This is one of the exercises during my reading of Ian Stewart's Galois Theory. Whether the following statement is true:

If $K$ is a field of characteristic zero in which every element is a perfect square, then the Galois group of any irreducible $n$-th degree polynomial over $K$ is isomorphic to $A_n$.

I think it might not be true but the examples of such fields in my knowledge are very few. Any thoughts? Thanks!


I proffer the following counterexample.

First we need to construct such a field $K$. Let $K_0=\Bbb{Q}$, and recursively define fields $K_n, n\in\Bbb{N}$ by the recipe that $K_{\ell+1}$ is gotten from $K_\ell$ by adjoining the square roots of all the elements of $K_{\ell}$ to it. Note that we can do this construction inside $\Bbb{C}$. Then we let $$ K=\bigcup_{n\in\Bbb{N}}K_n\subset \Bbb{C}. $$ Then any element of $K$ belongs to some field $K_\ell$, and thus has a square root in $K_{\ell+1}$, hence also in $K$.

If we pick any element $z\in K$, I claim that $[\Bbb{Q}(z):\Bbb{Q}]$ is a power of two. Clearly $z\in K_\ell$ for some $\ell$. W.l.o.g. we can assume that $\ell$ is the smallest natural number with that property. Then there exists a finite set of elements $z_1,z_2,\ldots,z_m\in K_{\ell-1}$ such that $z\in K_{\ell-1}(\sqrt{z_1},\sqrt{z_2},\ldots,\sqrt{z_m})$. This means that we can write $z$ in terms of finitely many element of $K_{\ell-1}$ and their square roots. By induction hypothesis all those elements are algebraic of degree a power of two over $\Bbb{Q}$. Thus so is their compositum. Adjoining the square roots of $z_i, i=1,\ldots,m,$ won't change that fact so we see that $\Bbb{Q}(z)$ is contained in a field of degree a power of two settling the claim.

Let's then consider the eleventh cyclotomic polynomial $$ \phi_{11}(x)=x^{10}+x^9+x^8+\cdots+x^2+x+1. $$ By the known theory of cyclotomic fields we know that $\phi_{11}(x)$ factors into a product of two quintic factors over $F=\Bbb{Q}(\sqrt{-11})$, the only quadratic subfield of the eleventh cyclotomic field. Let $f(x)$ be one of those quintic factors.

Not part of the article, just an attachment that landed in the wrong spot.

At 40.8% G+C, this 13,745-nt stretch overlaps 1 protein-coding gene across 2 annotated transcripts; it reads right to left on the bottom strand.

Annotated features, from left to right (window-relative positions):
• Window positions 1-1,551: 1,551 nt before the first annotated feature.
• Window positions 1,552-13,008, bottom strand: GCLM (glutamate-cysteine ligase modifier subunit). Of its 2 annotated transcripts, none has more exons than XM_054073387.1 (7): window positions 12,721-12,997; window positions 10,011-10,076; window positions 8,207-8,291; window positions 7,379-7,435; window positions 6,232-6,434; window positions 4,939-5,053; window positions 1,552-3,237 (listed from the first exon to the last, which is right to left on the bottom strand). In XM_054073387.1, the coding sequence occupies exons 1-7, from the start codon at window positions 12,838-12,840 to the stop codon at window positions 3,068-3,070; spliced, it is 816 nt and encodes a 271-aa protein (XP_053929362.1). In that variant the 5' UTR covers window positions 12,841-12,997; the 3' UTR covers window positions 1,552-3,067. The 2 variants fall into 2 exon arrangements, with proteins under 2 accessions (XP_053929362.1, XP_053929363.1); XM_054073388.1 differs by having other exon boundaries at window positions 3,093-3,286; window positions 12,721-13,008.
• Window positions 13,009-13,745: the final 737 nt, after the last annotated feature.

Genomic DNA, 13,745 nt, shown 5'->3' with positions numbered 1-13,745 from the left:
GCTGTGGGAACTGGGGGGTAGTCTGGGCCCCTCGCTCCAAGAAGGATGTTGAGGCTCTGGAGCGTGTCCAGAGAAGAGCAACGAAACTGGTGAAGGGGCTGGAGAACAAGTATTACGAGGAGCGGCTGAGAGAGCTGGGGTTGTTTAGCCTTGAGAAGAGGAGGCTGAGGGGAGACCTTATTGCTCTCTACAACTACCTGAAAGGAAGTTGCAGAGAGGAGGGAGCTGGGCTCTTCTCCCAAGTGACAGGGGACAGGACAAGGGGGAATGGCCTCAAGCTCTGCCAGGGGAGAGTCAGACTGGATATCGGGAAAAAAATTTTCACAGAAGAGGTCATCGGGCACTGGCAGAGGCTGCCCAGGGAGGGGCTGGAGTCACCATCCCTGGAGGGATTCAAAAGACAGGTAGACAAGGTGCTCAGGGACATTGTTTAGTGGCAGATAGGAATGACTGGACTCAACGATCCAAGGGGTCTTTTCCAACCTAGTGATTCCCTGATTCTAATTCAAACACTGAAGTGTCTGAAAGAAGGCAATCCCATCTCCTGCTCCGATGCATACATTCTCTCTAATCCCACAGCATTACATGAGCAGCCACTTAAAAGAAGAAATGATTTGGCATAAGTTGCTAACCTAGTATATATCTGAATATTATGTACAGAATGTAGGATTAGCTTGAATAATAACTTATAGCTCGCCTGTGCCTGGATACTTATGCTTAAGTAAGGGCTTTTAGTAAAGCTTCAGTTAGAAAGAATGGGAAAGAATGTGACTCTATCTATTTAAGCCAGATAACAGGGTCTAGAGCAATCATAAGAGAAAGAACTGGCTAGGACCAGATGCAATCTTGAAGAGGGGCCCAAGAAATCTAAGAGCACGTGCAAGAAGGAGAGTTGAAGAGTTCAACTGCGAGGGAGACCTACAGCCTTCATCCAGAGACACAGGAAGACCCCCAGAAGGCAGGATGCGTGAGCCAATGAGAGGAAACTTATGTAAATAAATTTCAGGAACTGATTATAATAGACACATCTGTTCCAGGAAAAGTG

By the above observation $f(x)$ remains irreducible over $K$. If $L=K(e^{2\pi i/11})$ is the splitting field of $f(x)$, we easily see that $Gal(L/K)$ is isomorphic to $Gal(\Bbb{Q}(e^{2\pi i/11})/\Bbb{Q}(\sqrt{-11})\cong C_5$.

But $C_5$ is a proper subgroup of $A_5$.

  • $\begingroup$ Thanks! I think this is a great example! The reason why $\phi_{11}(x)$ factors over $F$ into quintics is because the Galois group $Gal(\mathbb{Q}(\zeta_{11})/\mathbb{Q})$ is $C_{10}$ which is generated by some odd permutation thus the discriminant is not a square in $\mathbb{Q}$. I could only vision $F$ as $\mathbb{Q}(\sqrt{disc(f)})$. Is there any quick way of computing the discriminant? Thanks! $\endgroup$
    – Jing Zhang
    Nov 18 '13 at 17:36
  • 1
    $\begingroup$ $Gal(\Bbb{Q}(\zeta_{11})/\Bbb{Q})$ has a unique subgroup of index two, so there is a unique quadratic subfield. The Gauss sum $$S=\sum_{k=0}^{10}\zeta_{11}^{k^2}$$ has the property $S^2=-11$, so we know which quadratic field it is. The real subfield $$L=\Bbb{Q}(\zeta_{11})\cap\Bbb{R}=\Bbb{Q}(\cos(\frac{2\pi}{11}))$$ is the other intermediate field. Its quintic, and we could use the minimal polynomial of $\cos(\frac{2\pi}{11})$ instead of that factor of $\phi_{11}(x)$. $\endgroup$ Nov 18 '13 at 19:26
  • $\begingroup$ Thanks! Oh by the way, how to show f remains irreducible in K? $\endgroup$
    – Jing Zhang
    Nov 19 '13 at 3:45
  • 1
    $\begingroup$ $\zeta_{11}$ is of degree ten over $\Bbb{Q}$ and of degree five over $\Bbb{Q}(\sqrt{-11})\subset K$. Ten is not a power of two, so $\zeta_{11}\notin K$. But $[K(\zeta_{11}):K]$ has to be a factor of $5$, five is a prime. $\endgroup$ Nov 19 '13 at 6:15
  • $\begingroup$ As Giorgio Mossa explained, the field $K$ consists of the constructible numbers. How did I miss that? $\endgroup$ Dec 7 '13 at 9:09

Your Answer

By clicking “Post Your Answer”, you agree to our terms of service, privacy policy and cookie policy

Not the answer you're looking for? Browse other questions tagged or ask your own question.